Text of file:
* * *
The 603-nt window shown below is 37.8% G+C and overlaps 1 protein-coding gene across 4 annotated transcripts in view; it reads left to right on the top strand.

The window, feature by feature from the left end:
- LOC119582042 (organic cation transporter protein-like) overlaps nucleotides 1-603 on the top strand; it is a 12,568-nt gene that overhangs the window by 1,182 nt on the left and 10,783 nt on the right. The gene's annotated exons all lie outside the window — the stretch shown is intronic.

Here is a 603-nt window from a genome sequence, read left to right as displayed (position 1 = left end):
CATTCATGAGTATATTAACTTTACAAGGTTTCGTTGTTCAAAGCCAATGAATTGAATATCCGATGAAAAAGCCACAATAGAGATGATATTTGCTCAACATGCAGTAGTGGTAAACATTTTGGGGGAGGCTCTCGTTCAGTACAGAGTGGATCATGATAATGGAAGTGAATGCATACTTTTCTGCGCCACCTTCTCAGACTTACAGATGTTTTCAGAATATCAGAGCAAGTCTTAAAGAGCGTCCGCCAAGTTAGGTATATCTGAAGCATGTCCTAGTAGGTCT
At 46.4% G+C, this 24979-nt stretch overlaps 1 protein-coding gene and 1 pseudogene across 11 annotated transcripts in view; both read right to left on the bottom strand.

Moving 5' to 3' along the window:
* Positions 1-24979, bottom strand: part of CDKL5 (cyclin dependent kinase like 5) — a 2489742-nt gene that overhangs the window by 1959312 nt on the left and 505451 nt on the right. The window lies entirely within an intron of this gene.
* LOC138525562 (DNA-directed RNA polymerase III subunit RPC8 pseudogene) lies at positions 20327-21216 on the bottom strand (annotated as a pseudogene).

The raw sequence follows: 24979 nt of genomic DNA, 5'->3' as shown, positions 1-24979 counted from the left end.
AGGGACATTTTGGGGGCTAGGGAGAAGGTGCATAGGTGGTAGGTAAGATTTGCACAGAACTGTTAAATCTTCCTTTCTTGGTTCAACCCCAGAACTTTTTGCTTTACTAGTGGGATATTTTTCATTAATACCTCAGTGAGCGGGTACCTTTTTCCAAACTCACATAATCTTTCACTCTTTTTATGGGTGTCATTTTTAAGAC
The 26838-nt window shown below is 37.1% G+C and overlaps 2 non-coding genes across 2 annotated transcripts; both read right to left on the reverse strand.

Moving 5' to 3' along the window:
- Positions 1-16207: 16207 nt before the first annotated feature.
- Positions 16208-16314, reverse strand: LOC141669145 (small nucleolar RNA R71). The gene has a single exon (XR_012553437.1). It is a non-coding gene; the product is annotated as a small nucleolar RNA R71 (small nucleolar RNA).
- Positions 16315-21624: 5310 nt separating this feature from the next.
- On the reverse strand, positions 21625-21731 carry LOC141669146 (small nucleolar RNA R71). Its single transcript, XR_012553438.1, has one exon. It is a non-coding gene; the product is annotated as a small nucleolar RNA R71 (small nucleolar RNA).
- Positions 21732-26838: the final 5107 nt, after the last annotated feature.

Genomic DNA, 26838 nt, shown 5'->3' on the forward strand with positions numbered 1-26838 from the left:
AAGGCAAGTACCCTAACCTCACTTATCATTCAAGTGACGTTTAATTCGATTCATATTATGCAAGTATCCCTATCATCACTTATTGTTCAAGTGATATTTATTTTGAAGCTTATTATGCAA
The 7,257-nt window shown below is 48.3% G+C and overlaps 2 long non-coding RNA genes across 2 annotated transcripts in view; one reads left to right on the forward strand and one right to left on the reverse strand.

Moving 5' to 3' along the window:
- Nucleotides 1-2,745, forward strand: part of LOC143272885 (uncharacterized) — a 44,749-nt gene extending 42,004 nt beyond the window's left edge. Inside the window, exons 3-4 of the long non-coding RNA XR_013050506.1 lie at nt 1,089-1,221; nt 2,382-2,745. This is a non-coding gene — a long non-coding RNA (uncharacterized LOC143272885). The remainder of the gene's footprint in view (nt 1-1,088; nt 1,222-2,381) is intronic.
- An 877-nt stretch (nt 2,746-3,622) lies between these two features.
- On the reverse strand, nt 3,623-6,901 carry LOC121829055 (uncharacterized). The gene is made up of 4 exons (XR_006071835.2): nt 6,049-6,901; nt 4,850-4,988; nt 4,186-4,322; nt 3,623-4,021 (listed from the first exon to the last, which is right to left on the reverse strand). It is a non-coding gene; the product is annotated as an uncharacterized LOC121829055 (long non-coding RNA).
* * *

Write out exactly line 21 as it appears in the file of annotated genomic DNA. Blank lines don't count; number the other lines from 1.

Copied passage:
The 7,257-nt window shown below is 48.3% G+C and overlaps 2 long non-coding RNA genes across 2 annotated transcripts in view; one reads left to right on the forward strand and one right to left on the reverse strand.